Stack Overflow is a community of 4.7 million programmers, just like you, helping each other.

Join them; it only takes a minute:

Sign up
Join the Stack Overflow community to:
  1. Ask programming questions
  2. Answer and help your peers
  3. Get recognized for your expertise

I got some question regarding the shared and static libraries.So let me tell you what i did is, I have created a static library and also a shared library using the gcc commands and the size of libarith.a is 6KB and size of is 18KB.Both the libraries contain the same functions.

I used one simple function(say add(a,b)) in my make.c file and linked the static library using these gcc command,

           gcc -L/cygdrive/c/cpros make.c -larith.a # used a static library

the size of the exe file is 16.1 KB.

Next I used the same function(same add(a,b)) in my make.c file but these time using shared library, like these.

          gcc make.c /cygdrive/c/cpros/ #used a shared library

unfortunately the size of exe file is 12.1 KB. I wonder how? becuase the size of is 18 KB when compared to libarith.a which is just 6 KB.But at the end the exe file generated using the shared library is less compared to static library.

Can anyone give me a good reason for that ? If shared libraries consume less memory then why dont we go for shared libraries all the time.Please let me know when do we use shared libraries and when do use static libraries.

Yes when I was creating a shared library using -fPIC it gave me a warning position independent code. What does that warning actually mean?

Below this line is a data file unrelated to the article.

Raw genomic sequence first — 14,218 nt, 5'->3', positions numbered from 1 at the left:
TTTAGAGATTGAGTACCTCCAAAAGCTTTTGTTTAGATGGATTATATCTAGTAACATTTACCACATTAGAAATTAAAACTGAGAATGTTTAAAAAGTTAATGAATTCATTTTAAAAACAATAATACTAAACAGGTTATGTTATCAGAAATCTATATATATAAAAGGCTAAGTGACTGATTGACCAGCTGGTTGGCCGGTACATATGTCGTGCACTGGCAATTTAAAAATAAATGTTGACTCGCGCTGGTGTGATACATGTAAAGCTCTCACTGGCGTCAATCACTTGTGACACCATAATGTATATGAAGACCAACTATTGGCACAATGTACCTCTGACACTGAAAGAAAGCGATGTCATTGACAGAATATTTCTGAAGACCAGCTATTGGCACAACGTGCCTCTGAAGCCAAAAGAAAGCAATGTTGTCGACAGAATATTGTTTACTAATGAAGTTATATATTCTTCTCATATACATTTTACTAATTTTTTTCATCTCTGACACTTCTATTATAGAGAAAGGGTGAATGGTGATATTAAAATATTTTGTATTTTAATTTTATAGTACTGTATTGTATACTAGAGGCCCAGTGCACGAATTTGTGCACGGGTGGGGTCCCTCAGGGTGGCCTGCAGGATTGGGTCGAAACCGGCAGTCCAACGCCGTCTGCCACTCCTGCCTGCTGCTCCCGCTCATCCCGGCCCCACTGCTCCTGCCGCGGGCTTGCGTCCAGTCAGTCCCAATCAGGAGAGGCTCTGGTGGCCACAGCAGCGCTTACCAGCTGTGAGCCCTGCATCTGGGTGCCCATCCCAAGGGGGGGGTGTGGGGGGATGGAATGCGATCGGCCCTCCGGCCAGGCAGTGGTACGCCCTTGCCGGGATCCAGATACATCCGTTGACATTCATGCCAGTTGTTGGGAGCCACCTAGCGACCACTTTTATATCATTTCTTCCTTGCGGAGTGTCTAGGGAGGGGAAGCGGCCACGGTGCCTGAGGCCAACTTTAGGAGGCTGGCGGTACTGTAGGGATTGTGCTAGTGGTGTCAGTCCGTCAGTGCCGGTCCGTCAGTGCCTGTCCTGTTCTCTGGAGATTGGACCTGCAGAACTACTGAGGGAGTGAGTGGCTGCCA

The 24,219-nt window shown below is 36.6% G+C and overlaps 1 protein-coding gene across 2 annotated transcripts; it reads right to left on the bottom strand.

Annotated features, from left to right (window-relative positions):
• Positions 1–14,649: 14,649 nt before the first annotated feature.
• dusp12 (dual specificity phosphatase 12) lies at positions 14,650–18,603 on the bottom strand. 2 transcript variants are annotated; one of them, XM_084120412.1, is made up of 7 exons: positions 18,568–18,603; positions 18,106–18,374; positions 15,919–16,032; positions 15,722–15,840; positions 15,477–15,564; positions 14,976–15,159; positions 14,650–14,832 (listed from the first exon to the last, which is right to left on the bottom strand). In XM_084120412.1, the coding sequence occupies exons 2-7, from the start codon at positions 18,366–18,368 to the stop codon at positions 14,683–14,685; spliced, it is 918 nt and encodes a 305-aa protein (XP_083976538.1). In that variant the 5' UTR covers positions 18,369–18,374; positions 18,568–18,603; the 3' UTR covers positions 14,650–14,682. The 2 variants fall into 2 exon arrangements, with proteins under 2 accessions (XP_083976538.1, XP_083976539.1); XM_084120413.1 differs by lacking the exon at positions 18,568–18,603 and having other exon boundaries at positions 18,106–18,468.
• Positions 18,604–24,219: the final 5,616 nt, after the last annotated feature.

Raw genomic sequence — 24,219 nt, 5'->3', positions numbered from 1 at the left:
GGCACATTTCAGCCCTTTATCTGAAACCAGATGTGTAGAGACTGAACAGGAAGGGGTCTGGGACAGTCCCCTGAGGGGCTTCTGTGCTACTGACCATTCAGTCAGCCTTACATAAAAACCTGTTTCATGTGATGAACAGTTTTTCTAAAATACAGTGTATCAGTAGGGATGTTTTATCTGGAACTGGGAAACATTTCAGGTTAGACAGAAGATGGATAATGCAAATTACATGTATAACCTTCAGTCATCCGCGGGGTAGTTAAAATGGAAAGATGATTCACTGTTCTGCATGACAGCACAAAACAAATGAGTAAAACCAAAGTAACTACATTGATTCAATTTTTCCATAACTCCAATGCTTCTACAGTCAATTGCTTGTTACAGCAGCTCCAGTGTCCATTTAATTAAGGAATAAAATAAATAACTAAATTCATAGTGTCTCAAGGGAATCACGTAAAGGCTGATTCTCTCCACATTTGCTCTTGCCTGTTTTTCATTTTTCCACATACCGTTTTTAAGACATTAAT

share|improve this question
up vote 1 down vote accepted

The shared library has a lot of relocation code in it, which is why it is larger than the static library.

When you compile an executable with a static library, the static library is included in the executable. When you compile an executable with a shared library,

There are many reasons why you would choose static over shared libraries and visa-versa. If you are writing code for an embedded platform, you'd choose static. If your library is used by many other applications and you want to upgrade it without having to recompile (within reason) all the applications, then you'd choose shared.

You are also confusing two terms. Memory != Storage. On disk, the shared library may be larger, but when installed you will only have one copy of it. On the other hand, every executable compiled with the static library will have a copy of the static library inside it.

share|improve this answer

With shared libraries, the code for the library functions is not inserted into your binary. Thus, the binary is smaller. The downside is that you can get problems with version mismatches between applications and the libraries they are using (aka DLL Hell), since the coupling is fairly loose.

share|improve this answer

Your Answer


By posting your answer, you agree to the privacy policy and terms of service.

Not the answer you're looking for? Browse other questions tagged or ask your own question.